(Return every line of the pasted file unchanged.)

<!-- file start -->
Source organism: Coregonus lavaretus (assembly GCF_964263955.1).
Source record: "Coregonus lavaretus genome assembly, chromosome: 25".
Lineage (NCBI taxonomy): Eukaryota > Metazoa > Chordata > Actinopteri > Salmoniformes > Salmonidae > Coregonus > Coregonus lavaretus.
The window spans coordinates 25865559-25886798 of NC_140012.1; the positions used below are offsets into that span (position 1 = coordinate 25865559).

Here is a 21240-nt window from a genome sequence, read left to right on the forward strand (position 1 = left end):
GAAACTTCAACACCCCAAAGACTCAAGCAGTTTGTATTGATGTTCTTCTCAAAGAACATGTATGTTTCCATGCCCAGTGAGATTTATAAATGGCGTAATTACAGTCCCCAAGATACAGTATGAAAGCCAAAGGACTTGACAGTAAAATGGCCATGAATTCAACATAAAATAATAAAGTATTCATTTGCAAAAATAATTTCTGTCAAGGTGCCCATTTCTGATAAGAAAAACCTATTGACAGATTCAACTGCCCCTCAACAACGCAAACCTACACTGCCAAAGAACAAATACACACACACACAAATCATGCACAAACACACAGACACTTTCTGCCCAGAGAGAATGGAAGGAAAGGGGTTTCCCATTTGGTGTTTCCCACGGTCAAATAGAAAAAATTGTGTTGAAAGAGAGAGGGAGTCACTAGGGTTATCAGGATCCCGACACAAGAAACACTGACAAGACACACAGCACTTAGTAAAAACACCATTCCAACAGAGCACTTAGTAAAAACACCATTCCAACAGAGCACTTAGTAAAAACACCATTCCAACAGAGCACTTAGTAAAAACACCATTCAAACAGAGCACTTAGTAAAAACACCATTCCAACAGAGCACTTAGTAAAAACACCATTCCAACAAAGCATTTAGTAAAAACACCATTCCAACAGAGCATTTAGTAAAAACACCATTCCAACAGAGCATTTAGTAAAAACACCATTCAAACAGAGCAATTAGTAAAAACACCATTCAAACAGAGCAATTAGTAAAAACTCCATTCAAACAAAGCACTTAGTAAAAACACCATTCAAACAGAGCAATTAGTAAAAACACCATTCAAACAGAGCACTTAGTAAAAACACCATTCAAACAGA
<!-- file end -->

Source organism: Coregonus lavaretus (assembly GCF_964263955.1).
Source record: "Coregonus lavaretus genome assembly, chromosome: 25".
Lineage (NCBI taxonomy): Eukaryota > Metazoa > Chordata > Actinopteri > Salmoniformes > Salmonidae > Coregonus > Coregonus lavaretus.
The window spans coordinates 25865559-25886798 of NC_140012.1; the positions used below are offsets into that span (position 1 = coordinate 25865559).

Here is a 21240-nt window from a genome sequence, read left to right on the forward strand (position 1 = left end):
GAAACTTCAACACCCCAAAGACTCAAGCAGTTTGTATTGATGTTCTTCTCAAAGAACATGTATGTTTCCATGCCCAGTGAGATTTATAAATGGCGTAATTACAGTCCCCAAGATACAGTATGAAAGCCAAAGGACTTGACAGTAAAATGGCCATGAATTCAACATAAAATAATAAAGTATTCATTTGCAAAAATAATTTCTGTCAAGGTGCCCATTTCTGATAAGAAAAACCTATTGACAGATTCAACTGCCCCTCAACAACGCAAACCTACACTGCCAAAGAACAAATACACACACACACAAATCATGCACAAACACACAGACACTTTCTGCCCAGAGAGAATGGAAGGAAAGGGGTTTCCCATTTGGTGTTTCCCACGGTCAAATAGAAAAAATTGTGTTGAAAGAGAGAGGGAGTCACTAGGGTTATCAGGATCCCGACACAAGAAACACTGACAAGACACACAGCACTTAGTAAAAACACCATTCCAACAGAGCACTTAGTAAAAACACCATTCCAACAGAGCACTTAGTAAAAACACCATTCCAACAGAGCACTTAGTAAAAACACCATTCAAACAGAGCACTTAGTAAAAACACCATTCCAACAGAGCACTTAGTAAAAACACCATTCCAACAAAGCATTTAGTAAAAACACCATTCCAACAGAGCATTTAGTAAAAACACCATTCCAACAGAGCATTTAGTAAAAACACCATTCAAACAGAGCAATTAGTAAAAACACCATTCAAACAGAGCAATTAGTAAAAACTCCATTCAAACAAAGCACTTAGTAAAAACACCATTCAAACAGAGCAATTAGTAAAAACACCATTCAAACAGAGCACTTAGTAAAAACACCATTCAAACAGA